Faculty
Bruno Verdini Trejo

Bruno Verdini’s research and teaching focuses on cognitive insights, emotional skills, and management strategies in the areas of:

  • Negotiation, Mediation, and Conflict Resolution

  • Adaptive Leadership

  • Collaborative Decision-Making

  • Political Communication 

Dr. Verdini received MIT’s first ever interdisciplinary and interdepartmental Ph.D. in Negotiation, Communication, Diplomacy, and Leadership. His work, which explores how to improve the practice of transboundary water, energy, and environmental negotiations, won Harvard Law School's Award for the best research of the year in negotiation, competitive decision-making, mediation, and dispute resolution. Selected from dozens of studies and publications across diverse fields, including business, economics, education, government, law, neuroscience, psychology, and public policy, the annual award is named in memory of Howard Raiffa, founding father of the negotiation and decision science fields as research disciplines. This is the first time in the decades-long history of the award that it has been given to someone from MIT, as well as the first time it has been awarded to someone born and raised in Latin America. 

Bruno teaches MIT’s popular undergraduate course, The Art and Science of Negotiation, for which him and his outstanding students have been featured on MIT's Homepage Spotlight and as the lead story in MIT News. He created an entirely new syllabus from scratch, as he prepared to teach the course for the first time. With his new pedagogy in place, enrollment numbers increased 800%, from 50 to 400 students per year. The course elective attracts over 200 STEM undergraduates per semester, from more than 22 different MIT departments.

In light of these results, as a recipient of MIT's 2017 D’Arbeloff Fund for Excellence in Education, Dr. Verdini has been entrusted by MIT with helming the university-wide efforts among its five Schools (Architecture and Planning; Engineering; Humanities, Arts, and Social Sciences; Sloan; Science), to create MIT’s Concentration in Negotiation and Leadership

As Executive Director of the MIT-Harvard Mexico Negotiation Program, with his mentor, Ford Professor of Urban and Environmental Planning, Lawrence Susskind, Dr. Verdini leads the development of the Binational Executive Negotiation Teaching and Training Program. In partnership with public sector and research institutions in both countries, the mission is to further support the skills and strategies available to public, private, and non-governmental stakeholders involved in domestic and international water, energy, and environmental disputes. The focus is to contribute to the stakeholders’ efforts to boost energy transition and planning, strengthen ecosystem restoration, enhance infrastructure development, and improve resilience in the face of climate risks

During his time at MIT, Bruno has conducted research at the MIT Science Impact Collaborative, MIT-Harvard Public Disputes Program, and the MIT Environmental Policy and Planning Group. He has been a guest lecturer on negotiation and conflict resolution at the Tufts Fletcher School of Law and DiplomacyMIT's School of Engineering Undergraduate Practice Opportunities Program, and MIT Metropolitan Lab. He has served on the teaching team for training sessions at the National Science Foundation Water Diplomacy ProgramHarvard School of Public HealthMIT Center for Real Estate, and Program on Negotiation at Harvard Law School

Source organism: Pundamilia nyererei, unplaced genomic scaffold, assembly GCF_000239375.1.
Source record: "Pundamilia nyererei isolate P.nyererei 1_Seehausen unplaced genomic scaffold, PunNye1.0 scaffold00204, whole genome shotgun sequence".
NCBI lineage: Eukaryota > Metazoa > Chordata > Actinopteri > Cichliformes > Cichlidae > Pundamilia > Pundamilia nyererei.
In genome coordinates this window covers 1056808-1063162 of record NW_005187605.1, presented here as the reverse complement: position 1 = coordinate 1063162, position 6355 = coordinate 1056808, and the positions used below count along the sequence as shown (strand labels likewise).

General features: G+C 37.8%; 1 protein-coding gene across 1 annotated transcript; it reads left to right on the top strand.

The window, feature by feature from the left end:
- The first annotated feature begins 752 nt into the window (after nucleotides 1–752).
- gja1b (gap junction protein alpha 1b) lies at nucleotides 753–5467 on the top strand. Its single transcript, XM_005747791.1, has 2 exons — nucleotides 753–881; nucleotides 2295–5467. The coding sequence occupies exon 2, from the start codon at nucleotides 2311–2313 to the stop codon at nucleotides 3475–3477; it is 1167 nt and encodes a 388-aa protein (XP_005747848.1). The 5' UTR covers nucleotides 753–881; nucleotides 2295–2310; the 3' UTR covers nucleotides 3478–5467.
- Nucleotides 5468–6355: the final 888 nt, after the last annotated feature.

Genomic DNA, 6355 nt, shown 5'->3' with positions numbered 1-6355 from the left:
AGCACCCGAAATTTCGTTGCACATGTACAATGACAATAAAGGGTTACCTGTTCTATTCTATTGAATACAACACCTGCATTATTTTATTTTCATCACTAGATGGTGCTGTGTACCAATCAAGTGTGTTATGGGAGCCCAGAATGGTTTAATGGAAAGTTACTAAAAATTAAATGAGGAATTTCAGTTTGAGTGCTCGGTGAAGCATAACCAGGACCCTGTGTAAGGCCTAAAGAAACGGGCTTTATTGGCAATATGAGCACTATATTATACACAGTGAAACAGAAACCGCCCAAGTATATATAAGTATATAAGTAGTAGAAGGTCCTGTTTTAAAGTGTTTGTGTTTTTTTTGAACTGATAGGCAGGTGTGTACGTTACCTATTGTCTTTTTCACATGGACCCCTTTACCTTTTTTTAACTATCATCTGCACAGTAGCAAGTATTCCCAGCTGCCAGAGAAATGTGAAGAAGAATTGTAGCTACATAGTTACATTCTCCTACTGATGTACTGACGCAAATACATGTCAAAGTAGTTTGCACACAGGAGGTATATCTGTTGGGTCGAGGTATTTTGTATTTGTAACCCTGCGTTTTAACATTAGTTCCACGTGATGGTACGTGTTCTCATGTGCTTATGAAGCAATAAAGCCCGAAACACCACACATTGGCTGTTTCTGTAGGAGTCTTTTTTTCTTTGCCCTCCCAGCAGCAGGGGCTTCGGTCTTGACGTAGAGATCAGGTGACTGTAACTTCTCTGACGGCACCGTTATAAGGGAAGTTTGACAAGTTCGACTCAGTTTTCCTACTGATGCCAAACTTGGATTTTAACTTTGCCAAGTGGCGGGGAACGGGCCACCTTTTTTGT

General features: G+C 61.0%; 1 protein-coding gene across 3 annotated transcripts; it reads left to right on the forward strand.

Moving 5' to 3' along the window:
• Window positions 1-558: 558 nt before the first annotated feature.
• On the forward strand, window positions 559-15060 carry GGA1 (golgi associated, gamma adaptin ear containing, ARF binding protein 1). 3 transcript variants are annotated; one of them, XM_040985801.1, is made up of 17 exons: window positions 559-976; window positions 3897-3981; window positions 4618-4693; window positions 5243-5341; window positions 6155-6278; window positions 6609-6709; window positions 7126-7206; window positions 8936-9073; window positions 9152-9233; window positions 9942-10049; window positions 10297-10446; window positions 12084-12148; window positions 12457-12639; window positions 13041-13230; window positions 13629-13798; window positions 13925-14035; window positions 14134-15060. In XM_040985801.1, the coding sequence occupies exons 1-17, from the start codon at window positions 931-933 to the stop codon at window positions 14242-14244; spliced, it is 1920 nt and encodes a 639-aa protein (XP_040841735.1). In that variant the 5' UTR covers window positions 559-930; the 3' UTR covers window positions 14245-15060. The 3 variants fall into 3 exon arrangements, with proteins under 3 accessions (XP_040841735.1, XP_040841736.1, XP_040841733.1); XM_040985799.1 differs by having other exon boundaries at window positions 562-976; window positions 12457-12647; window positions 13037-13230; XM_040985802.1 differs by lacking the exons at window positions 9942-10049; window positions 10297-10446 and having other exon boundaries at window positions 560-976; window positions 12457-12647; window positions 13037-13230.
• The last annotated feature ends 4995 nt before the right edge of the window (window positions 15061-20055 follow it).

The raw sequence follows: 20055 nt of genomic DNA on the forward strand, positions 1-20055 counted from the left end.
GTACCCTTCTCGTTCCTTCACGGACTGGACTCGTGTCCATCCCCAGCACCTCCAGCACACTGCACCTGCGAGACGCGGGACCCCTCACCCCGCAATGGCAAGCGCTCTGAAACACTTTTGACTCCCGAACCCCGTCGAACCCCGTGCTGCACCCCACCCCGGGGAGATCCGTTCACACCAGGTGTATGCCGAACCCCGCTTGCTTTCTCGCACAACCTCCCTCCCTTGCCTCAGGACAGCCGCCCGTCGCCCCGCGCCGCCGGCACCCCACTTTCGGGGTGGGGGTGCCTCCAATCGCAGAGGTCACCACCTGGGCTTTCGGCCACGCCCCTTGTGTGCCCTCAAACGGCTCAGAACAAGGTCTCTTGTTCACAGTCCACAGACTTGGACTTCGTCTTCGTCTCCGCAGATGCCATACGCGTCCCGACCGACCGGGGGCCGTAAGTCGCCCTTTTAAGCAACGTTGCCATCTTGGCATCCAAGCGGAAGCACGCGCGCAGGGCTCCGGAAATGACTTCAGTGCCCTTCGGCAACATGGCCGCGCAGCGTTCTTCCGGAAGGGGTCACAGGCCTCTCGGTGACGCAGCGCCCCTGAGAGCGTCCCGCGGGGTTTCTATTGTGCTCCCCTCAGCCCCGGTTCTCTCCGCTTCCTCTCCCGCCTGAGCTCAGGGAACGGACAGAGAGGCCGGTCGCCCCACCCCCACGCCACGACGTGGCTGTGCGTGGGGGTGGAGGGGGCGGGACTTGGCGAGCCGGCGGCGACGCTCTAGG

In the fall of 2016 & 2017, Dr. Verdini was an official speaker at the Conference of the Parties (COP 22 & COP 23) to the United Nations Framework Convention on Climate Change in Marrakech (Morocco) and Bonn (Germany). He was invited to present insights from his research on negotiation and leadership to natural resource management stakeholders from around the world.  

Bruno Verdini is the author of Winning Together: The Natural Resource Negotiation Playbook (MIT Press) which became the #1 Best-Seller in New Releases in Environmental & Natural Resource Law at Amazon, going out of stock twice during its first four weeks. The book explores the negotiation and decision-making strategies by which government, corporate, and non-profit practitioners in both developed and developing countries can effectively partner to resolve high-stakes disputes and in turn:

  • Increase river-basin supply 
  • Re-think the possibilities of irrigation and storage infrastructure
  • Restore ecosystems and habitats
  • Enhance coordination between publicly traded and state owned energy companies
  • Improve the adoption of new technologies
  • Re-define the scope and impact of diplomatic partnerships between developed and developing countries

A Mexican and French national, fluent in Spanish, French, and English, trained in international affairs and public policy at Mexico City’s Center for Research and Teaching in Economics (CIDE) and the Paris Institute of Political Studies (Sciences-Po), he has collaborated with partners in Washington D.C., Paris, London, Tokyo, Riyadh, Buenos Aires, Stockholm, Madrid, and Vienna. 

Prior to coming to MIT, Bruno Verdini was Deputy Director for International Affairs at Mexico’s Ministry of Energy, where he was involved in the negotiations regarding the Ministerial meetings of the International Energy Agency (IEA), International Atomic Nuclear Agency (IAEA), International Renewable Energy Agency (IRENA), International Energy Forum (IEF), Organization of Petroleum Exporting Countries (OPEC), United Nations Industrial Development Organization (UNIDO), Latin America and Caribbean Energy Organization (OLADE), and World Economic Forum (WEF). He was involved as well with the teams negotiating financial, technical, and scientific cooperation agreements with Australia, Brazil, Canada, Denmark, Iceland, India, the Netherlands, New Zealand, South Korea, Spain, Sweden, the United Kingdom, the United States, and the World Bank.